Every time someone comes up with a new invention in tech, they often believe it will be the next big thing. In fact, even some of the most successful people in the tech industry have had some false starts and some inventions that never became what they had initially thought they would become.
They used their resources, went for industrial design protections, and did everything else necessary to launch their tech innovations into the market, only to fail miserably. This then begs the question, why do some tech innovations fail? Here are a number of reasons why:
A flawed product with lots of hype
Before 2007, Microsoft dominated the operating system market with 97% of the market share. As a result, almost every new innovation they introduced had lots of hype and fanfare. The problem with this dominance is that it often brings with it some level of preoccupation with the fanfare and less time put into creating a product with no flaws.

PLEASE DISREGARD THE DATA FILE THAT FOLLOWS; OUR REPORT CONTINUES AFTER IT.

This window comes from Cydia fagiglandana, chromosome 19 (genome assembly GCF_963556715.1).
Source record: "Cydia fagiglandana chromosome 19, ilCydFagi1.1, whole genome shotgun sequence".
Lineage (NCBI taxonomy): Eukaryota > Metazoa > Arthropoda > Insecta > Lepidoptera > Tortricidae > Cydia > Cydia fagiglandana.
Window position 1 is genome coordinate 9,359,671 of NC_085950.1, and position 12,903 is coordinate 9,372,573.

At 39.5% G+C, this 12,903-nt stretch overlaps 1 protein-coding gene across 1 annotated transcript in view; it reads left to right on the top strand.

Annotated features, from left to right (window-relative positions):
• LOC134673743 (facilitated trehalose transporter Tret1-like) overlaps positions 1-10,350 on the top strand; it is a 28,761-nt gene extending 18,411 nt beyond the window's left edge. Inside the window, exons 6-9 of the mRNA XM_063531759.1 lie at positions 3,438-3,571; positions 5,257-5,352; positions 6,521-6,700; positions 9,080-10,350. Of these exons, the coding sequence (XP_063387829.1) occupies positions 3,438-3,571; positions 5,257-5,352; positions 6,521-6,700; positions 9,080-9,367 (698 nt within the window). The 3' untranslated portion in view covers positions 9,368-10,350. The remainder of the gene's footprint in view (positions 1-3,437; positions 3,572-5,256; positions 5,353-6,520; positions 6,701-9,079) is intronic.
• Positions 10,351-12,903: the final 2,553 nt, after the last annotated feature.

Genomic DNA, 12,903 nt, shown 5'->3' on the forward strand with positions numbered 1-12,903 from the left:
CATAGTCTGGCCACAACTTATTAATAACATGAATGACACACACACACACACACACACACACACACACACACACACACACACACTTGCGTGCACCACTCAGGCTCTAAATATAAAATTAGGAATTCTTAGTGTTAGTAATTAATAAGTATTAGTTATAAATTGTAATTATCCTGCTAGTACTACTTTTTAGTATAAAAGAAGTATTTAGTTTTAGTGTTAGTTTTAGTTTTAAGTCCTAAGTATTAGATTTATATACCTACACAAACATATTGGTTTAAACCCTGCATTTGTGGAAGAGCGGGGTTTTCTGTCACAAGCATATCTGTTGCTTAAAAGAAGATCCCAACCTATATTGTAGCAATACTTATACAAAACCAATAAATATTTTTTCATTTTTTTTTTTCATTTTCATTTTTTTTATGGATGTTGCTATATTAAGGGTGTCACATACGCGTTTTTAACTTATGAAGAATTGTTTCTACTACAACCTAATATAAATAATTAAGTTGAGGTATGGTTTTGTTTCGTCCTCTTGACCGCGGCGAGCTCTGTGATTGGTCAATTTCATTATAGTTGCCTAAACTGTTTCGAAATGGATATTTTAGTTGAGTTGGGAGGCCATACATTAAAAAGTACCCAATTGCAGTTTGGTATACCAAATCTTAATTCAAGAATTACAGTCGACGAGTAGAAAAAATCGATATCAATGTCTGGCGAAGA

Such an organization can often lay emphasis on consensus and preserving harmony with every product it creates, resulting in products that fail to meet the changing demands of the market. This is, perhaps, why Microsoft Vista was such a big flop. 18 months after its launch, less than 10% of enterprise PCs the world over were running the OS. It had many problems including bugs and security flaws.
The price of a new invention can make an otherwise great new product to fail to take off. A good example of this is Apple’s Pippin which the company had hoped would introduce gamers to “the future of cyberspace.” It was not to be.
While the product, which Apple created in collaboration with Bandai, a Japanese toymaker, was nice, the introductory price of 64,000 yen and $600 was too high for most gamers, especially with Nintendo, its competitor at a third of the price. When Steve Jobs returned at the helm of the tech giant, one of his first acts as CEO was to shut down the program that created Pippin.